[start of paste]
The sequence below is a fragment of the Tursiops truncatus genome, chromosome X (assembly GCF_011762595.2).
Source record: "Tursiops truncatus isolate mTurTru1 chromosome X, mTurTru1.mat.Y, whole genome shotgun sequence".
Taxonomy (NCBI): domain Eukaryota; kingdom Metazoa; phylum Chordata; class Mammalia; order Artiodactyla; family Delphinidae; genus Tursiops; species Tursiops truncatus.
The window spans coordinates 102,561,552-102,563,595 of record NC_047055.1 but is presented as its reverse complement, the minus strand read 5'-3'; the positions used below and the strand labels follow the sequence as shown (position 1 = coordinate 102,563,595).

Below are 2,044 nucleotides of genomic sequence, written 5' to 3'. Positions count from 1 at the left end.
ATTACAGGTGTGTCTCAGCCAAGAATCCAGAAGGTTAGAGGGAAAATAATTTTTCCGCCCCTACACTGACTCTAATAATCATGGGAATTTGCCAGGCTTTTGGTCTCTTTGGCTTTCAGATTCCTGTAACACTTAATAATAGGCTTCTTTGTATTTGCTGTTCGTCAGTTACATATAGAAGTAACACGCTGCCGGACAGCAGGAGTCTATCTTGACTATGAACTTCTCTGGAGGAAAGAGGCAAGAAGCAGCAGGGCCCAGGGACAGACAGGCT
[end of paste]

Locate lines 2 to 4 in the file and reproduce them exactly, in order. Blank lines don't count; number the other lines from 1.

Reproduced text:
Source record: "Tursiops truncatus isolate mTurTru1 chromosome X, mTurTru1.mat.Y, whole genome shotgun sequence".
Taxonomy (NCBI): domain Eukaryota; kingdom Metazoa; phylum Chordata; class Mammalia; order Artiodactyla; family Delphinidae; genus Tursiops; species Tursiops truncatus.
The window spans coordinates 102,561,552-102,563,595 of record NC_047055.1 but is presented as its reverse complement, the minus strand read 5'-3'; the positions used below and the strand labels follow the sequence as shown (position 1 = coordinate 102,563,595).